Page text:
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Freedom Fries

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333352.  Fri May 09, 2008 10:44 am Reply with quote

Q: What’s the best way to stop Americans eating French Fries?

A: The best way to stop Americans eating French Fries is to change their name to ‘Freedom Fries’.


On 11th March 2003 the catering facilities in the House of Representatives were instructed by Rep Robert Ney, Chairman of the Committee on House Administration, to re-name French Fries as Freedom Fries, and French Toast as Freedom Toast. The initiative was retaliation for France’s opposition to the invasion of Iraq (the French Embassy refrained from comment, other than noting that French Fries are Belgian). Precedents for this approach included the renaming of sauerkraut as "liberty cabbage" and hamburgers as "liberty sandwiches" and frankfurters as “hot dogs” during the First World War. Battenberg cake was boycotted in the UK during the First World War.

The gesture was very influential and followed by companies and schools all over the US - products perceived to be French or German were widely boycotted for many months. Some French restaurants were said to have been driven to the verge of bankruptcy. French’s Mustard was boycotted even though it’s owned by a British company and named after an American named Robert French. It isn’t true, though, that they issued a press release to say that “The only thing we have in common (with France) is that we are both yellow” – this was an internet joke.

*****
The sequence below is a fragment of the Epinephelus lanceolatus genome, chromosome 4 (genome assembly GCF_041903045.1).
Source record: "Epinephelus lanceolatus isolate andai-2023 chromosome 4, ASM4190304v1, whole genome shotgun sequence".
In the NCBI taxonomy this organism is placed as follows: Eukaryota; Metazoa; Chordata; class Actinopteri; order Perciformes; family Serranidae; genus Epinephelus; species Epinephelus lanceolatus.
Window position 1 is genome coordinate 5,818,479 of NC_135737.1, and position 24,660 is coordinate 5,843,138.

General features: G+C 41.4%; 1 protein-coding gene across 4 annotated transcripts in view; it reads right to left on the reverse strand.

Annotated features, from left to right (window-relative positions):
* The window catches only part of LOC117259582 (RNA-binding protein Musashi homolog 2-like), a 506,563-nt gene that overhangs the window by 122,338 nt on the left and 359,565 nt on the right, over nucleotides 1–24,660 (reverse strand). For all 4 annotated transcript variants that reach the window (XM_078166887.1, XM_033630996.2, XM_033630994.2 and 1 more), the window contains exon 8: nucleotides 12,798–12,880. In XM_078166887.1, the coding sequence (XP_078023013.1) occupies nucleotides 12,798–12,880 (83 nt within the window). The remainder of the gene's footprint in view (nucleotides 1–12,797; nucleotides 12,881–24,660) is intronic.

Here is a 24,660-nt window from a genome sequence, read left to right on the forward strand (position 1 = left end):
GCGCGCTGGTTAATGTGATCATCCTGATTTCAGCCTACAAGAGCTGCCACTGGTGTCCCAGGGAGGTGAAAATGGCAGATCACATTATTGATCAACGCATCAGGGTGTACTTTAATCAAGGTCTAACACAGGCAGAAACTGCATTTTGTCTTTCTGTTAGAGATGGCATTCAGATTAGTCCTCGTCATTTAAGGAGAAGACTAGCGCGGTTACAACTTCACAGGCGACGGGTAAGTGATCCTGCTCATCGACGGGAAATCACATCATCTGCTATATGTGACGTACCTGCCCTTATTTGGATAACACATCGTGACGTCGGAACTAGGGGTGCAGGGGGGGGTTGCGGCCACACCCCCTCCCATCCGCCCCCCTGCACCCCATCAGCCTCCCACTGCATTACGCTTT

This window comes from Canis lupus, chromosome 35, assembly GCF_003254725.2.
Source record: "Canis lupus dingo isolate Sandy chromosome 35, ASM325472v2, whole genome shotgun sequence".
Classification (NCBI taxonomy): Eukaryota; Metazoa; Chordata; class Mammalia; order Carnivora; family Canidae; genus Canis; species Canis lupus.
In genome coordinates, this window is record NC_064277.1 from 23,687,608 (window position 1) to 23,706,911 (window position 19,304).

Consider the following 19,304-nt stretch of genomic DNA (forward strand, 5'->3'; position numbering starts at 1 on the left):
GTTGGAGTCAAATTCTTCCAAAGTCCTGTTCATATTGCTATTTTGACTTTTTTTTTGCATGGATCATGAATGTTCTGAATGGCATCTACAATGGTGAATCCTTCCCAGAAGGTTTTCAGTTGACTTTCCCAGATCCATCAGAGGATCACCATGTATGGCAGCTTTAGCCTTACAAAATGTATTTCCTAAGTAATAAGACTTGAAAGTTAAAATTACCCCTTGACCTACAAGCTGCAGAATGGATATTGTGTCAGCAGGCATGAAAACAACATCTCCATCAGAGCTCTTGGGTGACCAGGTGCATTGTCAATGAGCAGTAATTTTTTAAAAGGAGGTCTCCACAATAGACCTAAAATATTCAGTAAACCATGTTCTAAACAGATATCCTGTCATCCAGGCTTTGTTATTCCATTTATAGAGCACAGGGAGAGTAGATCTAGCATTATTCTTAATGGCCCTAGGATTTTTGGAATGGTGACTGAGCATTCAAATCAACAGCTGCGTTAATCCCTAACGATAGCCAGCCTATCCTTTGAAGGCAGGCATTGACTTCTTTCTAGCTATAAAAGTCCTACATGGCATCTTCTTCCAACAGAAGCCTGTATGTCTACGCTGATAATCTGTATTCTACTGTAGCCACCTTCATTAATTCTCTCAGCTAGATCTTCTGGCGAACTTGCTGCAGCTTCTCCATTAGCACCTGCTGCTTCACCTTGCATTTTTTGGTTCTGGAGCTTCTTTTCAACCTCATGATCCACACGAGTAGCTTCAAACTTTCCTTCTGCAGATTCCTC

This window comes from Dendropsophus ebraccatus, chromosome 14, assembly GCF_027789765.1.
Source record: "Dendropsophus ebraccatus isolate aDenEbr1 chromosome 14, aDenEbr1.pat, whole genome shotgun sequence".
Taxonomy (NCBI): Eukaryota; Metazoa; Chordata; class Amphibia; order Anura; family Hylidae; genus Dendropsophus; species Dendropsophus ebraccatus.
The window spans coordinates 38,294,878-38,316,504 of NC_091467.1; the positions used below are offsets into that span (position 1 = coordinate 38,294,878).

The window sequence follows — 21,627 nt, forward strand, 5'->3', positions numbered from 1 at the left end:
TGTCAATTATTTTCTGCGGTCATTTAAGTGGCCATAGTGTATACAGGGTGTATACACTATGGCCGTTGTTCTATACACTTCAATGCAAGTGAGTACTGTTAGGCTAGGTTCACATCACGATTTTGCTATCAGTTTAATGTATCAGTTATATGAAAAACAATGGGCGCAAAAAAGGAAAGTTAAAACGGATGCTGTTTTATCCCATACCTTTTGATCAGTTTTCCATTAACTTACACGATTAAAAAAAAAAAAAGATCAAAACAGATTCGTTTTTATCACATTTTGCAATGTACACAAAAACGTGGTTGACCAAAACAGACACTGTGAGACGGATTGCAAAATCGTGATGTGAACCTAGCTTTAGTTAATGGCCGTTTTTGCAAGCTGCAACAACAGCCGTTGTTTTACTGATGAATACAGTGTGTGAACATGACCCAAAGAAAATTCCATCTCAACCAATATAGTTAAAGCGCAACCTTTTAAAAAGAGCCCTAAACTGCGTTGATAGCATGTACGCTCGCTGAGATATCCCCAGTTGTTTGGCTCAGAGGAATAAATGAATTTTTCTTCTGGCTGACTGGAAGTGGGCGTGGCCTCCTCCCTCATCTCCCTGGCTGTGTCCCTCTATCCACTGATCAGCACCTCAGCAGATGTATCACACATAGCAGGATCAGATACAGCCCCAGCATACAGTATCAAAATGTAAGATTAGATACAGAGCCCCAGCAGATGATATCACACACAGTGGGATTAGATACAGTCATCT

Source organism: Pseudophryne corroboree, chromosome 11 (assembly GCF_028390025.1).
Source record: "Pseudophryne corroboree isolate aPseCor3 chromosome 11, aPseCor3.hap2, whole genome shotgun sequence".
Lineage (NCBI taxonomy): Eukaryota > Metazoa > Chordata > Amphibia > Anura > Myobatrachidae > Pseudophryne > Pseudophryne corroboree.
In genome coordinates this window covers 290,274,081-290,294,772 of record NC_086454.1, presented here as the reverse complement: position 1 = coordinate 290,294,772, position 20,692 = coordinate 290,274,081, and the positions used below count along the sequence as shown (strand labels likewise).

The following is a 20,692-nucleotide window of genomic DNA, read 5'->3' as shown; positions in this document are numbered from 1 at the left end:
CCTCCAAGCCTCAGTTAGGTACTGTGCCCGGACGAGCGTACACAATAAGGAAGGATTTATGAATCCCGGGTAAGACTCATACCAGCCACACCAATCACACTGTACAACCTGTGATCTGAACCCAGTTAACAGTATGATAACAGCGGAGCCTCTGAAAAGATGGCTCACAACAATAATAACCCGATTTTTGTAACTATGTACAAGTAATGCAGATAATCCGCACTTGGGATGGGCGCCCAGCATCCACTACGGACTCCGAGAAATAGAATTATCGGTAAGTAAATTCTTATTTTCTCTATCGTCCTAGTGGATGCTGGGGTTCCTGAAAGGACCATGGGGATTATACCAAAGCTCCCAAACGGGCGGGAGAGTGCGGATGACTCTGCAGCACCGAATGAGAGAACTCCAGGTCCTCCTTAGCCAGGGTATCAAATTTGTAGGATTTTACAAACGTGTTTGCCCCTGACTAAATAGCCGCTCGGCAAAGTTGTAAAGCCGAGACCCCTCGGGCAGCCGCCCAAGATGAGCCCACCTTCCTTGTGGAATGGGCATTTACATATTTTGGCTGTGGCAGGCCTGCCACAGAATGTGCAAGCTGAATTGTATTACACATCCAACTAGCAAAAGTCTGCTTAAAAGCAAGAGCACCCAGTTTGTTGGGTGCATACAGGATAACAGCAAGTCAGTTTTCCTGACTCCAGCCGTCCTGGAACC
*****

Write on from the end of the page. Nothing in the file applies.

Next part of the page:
The campaign to boycott French goods found a willing cheerleader in Fox Television, an aggressively populist network with a 24-hour news channel. As one guest on Bill O’Reilly’s prime-time show said: "You know, we have bailed out France now three times in this century, in the First World War, in the Second World War, and then in the cold war - and so France really does owe us a debt of gratitude… that means not buying French perfume, not buying French champagne and products that will enrich the French people." When President Bush visited France for the G8 summit, he tried not to spend a night on French soil, but in the end had to compromise for 24 hours. "Let's hope," said a Fox News anchorman, "that he doesn't drink Evian." Other media agreed: "If we'd sprinkled some A-bombs back in the Second World War," said the tabloid Weekly World News, "Germany wouldn't be a thorn in America's side today."

The Americans don’t have a monopoly on this kind of thing; since the Danish cartoon outcry Danish pastries in Iran have been known as “Roses of the Prophet Mohammed”.

333363.  Fri May 09, 2008 11:08 am Reply with quote

And did we use the Dachshunds stuff during D?

333384.  Fri May 09, 2008 12:30 pm Reply with quote

Yes - but you're right, it's relevant.

333550.  Sat May 10, 2008 4:24 am Reply with quote

Come to that, did we ever use the "Dutch" and "French" and "Welsh" (all meaning foreign) stuff that we discussed a couple of years ago?

333566.  Sat May 10, 2008 5:24 am Reply with quote

No, don't think so.

380210.  Wed Jul 16, 2008 4:25 am Reply with quote

In 1998, New Zealand was a bit peeved at French nuclear testing in the pacific, so renamed "French Bread" "kiwi bread."

In WWII, German measles were renamed "liberty measles" in the US - newspapers continued to use the name for decades.

During World War I, the city of Syracuse, New York outlawed the playing of Pinochle due to its German roots.

sourced wiki

All facts originally from Mental Floss

380301.  Wed Jul 16, 2008 7:57 am Reply with quote

Sauerkraut was renamed 'Liberty cabbage' during WW2 because of the German associations.

647978.  Sat Dec 19, 2009 10:22 pm Reply with quote

Here you can see the essential difference between Yanks and Europeans.

Yanks change the name of something (whether it's relevant or not) whereas Europeans smash McDonald's windows.


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